Made in collaboration with Mad Dogs Dance Theatre, Dogs Land brings together the worlds of contemporary dance and experimental theatre.
“Dogs Land is about relationships and the mistakes we make in love,” explains Hartley. “There’s some spectacular choreography. It’s raw, it’s emotional, it’s beautiful. Dogs Land isn’t a piece of work that’s designed to be read – it’s a piece that is designed to be felt.”
Having been an experimental playwright for more than a decade, the 36-year-old had never worked in dance before embarking on this latest project. Daunting, perhaps, but according to Hartley also incredibly rewarding.
“It’s been an organic process that has taken us in all manner of directions that I couldn’t have foreseen,” she says. “The choreographer and I have come at this project speaking a completely different language with completely different priorities.
“He’s got a completely different process to me, he’s highly attuned to movement and visuals, and a lot of what he does is by gut feeling and instinct. Whereas I come from a place with rules – story rules, narrative structures – they’re ancient and intuitive.
“We’ve had moments in our process where we’ve struggled. There have been times when the actor’s process, the writer’s process and the choreographer’s process have been at odds.
“It’s taken quite a long time to take three separate ways of working and make them into one. But the bits that get lost in translation are actually the bits that are the most interesting creatively because it has forced us all out of our comfort zones.”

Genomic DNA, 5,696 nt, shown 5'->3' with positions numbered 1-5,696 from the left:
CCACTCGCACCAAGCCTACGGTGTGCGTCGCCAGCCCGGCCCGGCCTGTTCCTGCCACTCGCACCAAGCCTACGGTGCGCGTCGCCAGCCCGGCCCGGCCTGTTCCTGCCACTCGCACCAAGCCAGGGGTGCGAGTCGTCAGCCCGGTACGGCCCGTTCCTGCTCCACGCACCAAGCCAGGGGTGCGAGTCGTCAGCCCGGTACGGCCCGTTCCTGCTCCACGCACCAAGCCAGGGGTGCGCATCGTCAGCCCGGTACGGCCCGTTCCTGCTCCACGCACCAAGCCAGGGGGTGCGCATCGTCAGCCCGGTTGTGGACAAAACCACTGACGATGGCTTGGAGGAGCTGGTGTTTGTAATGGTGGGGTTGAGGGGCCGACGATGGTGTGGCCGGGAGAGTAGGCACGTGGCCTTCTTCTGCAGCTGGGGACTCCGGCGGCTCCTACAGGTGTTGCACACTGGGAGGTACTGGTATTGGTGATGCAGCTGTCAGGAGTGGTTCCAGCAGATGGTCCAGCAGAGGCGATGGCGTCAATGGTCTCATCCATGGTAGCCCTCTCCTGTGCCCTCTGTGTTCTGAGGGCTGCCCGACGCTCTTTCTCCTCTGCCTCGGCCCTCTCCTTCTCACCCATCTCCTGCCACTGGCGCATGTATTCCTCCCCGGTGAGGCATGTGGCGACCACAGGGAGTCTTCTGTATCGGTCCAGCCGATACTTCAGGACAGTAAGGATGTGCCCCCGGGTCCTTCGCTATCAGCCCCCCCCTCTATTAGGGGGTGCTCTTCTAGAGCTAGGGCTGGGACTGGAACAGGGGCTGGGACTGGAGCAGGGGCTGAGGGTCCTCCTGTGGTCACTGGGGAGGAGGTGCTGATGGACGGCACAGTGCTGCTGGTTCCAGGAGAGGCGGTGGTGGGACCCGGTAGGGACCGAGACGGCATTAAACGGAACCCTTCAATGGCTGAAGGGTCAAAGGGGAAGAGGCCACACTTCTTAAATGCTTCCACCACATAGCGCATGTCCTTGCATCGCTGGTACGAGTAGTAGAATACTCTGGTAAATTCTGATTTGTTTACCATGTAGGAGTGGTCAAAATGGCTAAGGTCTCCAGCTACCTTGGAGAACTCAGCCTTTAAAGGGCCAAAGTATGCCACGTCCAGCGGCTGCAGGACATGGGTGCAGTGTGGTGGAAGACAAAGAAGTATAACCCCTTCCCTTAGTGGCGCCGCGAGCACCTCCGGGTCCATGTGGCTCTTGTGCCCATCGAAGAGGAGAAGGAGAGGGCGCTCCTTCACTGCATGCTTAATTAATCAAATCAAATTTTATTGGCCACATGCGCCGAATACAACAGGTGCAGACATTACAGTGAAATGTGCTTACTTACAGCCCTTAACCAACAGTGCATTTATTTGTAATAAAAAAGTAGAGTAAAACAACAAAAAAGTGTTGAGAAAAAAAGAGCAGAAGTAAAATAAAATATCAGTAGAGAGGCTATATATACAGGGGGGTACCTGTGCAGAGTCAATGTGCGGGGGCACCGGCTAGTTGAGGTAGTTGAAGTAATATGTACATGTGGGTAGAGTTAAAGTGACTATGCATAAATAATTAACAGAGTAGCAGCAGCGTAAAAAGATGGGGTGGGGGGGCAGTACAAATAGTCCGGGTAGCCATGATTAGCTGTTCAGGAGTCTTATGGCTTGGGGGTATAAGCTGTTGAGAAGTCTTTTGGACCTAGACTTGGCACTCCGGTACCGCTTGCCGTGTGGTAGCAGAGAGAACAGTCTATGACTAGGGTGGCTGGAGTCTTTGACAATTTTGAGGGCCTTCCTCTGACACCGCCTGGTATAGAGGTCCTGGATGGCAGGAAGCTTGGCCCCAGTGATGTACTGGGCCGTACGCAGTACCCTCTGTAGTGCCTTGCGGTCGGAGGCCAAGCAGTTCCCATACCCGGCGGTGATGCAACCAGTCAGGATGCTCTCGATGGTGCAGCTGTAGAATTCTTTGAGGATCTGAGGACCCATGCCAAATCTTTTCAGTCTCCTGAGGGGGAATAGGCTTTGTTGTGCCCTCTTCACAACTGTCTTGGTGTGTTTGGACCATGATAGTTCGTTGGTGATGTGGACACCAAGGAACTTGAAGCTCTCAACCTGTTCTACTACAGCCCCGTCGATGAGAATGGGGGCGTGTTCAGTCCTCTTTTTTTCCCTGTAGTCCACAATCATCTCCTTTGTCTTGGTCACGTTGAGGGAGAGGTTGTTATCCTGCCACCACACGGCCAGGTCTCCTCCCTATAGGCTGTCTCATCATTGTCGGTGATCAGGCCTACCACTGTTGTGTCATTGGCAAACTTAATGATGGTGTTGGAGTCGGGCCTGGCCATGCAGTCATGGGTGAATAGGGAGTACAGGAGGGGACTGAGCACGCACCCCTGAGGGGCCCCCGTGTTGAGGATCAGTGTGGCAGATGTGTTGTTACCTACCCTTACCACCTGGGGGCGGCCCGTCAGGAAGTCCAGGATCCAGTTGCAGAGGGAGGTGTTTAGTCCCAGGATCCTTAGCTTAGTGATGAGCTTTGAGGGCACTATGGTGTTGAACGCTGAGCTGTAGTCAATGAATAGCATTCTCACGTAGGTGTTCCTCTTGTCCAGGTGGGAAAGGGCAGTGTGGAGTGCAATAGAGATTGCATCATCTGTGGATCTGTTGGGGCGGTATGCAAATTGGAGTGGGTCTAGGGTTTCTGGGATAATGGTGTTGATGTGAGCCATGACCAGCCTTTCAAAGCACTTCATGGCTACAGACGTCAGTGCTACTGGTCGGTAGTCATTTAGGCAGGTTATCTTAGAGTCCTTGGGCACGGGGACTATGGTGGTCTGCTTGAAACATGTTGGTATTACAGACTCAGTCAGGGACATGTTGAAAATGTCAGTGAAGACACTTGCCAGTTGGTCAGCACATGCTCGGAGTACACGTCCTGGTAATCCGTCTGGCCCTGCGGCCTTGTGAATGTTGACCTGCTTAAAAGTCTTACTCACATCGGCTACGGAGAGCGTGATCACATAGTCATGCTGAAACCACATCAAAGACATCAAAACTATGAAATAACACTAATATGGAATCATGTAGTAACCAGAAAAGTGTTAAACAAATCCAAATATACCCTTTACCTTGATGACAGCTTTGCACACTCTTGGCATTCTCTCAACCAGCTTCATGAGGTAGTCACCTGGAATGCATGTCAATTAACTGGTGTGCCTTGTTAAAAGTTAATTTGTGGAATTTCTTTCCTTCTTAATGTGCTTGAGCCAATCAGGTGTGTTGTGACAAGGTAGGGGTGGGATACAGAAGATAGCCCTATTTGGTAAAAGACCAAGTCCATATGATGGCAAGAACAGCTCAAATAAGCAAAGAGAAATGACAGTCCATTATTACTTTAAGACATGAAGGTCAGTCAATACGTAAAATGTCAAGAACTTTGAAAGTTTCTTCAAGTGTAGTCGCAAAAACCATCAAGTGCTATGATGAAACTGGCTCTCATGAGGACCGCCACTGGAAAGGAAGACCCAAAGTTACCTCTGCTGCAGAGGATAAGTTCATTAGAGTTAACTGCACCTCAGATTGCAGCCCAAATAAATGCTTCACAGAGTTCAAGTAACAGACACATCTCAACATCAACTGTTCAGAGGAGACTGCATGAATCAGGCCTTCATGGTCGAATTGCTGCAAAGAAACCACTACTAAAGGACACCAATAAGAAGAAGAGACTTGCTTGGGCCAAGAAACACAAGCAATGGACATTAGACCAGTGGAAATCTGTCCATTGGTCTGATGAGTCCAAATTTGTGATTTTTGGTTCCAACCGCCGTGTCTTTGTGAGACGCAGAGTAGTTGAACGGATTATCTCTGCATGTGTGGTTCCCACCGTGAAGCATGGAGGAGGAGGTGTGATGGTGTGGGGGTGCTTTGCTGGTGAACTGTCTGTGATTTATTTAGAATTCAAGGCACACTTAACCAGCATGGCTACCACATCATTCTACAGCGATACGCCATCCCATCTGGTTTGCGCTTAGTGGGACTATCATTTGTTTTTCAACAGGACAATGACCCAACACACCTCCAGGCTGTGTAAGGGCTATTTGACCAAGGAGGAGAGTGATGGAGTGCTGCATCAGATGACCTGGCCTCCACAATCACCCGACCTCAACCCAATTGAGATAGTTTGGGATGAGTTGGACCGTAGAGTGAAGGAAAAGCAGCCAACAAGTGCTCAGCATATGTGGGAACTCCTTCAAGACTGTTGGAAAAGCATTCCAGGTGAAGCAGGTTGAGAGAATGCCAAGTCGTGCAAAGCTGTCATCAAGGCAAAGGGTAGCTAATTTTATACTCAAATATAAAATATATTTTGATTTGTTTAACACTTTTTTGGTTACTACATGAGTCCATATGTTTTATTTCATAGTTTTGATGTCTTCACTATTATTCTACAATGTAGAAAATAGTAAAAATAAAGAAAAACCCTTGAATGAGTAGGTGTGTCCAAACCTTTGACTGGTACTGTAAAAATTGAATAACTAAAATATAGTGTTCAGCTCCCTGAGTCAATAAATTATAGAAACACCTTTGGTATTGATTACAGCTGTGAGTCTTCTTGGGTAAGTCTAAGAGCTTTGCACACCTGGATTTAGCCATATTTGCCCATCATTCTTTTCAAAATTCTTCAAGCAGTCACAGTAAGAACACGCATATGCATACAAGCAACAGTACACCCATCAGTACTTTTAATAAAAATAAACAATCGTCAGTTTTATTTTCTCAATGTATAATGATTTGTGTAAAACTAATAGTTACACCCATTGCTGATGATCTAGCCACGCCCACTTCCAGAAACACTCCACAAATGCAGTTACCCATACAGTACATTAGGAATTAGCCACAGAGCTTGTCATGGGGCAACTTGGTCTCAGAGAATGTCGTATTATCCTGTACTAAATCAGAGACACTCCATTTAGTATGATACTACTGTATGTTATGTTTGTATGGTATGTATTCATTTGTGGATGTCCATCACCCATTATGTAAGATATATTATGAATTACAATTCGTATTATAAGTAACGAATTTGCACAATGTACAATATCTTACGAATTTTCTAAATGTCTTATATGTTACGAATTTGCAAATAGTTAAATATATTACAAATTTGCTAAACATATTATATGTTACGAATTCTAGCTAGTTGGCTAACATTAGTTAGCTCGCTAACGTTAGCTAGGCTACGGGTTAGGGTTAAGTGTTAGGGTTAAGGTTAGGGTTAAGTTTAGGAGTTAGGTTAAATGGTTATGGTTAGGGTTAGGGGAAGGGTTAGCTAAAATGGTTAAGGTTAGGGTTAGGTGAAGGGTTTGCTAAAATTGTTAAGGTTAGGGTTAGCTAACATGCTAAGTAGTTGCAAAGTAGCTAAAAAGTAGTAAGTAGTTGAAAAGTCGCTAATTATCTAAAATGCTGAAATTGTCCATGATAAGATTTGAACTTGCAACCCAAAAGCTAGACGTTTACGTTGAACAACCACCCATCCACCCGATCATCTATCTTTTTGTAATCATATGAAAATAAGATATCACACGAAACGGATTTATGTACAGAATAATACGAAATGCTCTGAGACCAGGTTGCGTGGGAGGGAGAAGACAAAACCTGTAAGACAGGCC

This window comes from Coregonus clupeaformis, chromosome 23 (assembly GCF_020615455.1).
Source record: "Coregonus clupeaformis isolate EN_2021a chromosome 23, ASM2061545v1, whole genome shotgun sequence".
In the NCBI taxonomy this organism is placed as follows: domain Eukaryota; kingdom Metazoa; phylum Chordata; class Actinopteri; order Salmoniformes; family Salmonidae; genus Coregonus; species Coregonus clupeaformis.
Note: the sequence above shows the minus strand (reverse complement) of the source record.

Working alongside Mad Dogs Theatre has also forced Hartley to reasses her future plans.
“I’m interested in moving from an intellectual, wordy theatre into something more visceral – something that is experienced, something that is felt. When it’s designed to be experienced and not understood, it becomes more enjoyable for an audience.”
Producing experimental theatre has its challenges for a playwright, especially when it comes to getting work shown in mainstream theatres.
“I don’t think that the mainstream would embrace the kind of work that I make – that makes things tricky for me,” she says. “Perhaps it’s the way that’s sold, the way that it’s packaged, the way that it’s delivered.”
Joanne’s relationship with the mainstream theatre is an ambivalent one. Although she enjoys and respects a lot of the work which comes out of some of the big theatres, she feels that mainstream productions could benefit from exploring and embracing new possibilities.
“I’m frustrated by theatre that doesn't push further than it could,” she says. “Saying that, I’ve seen some really stunning mainstream theatre at the West Yorkshire Playhouse, particularly the Tennessee Williams play Cat on a Hot Tin Roof that was on last season – I thought that was absolutely astounding. But then I see a lot of theatre that just looks like more of the same. I think there are new things can be said in new ways.”
Dogs Land, Barnsley Civic May 4. 01226 327000, www.barnsleycivic.co.uk; Stage@Leeds, May 14, 0113 343 8730.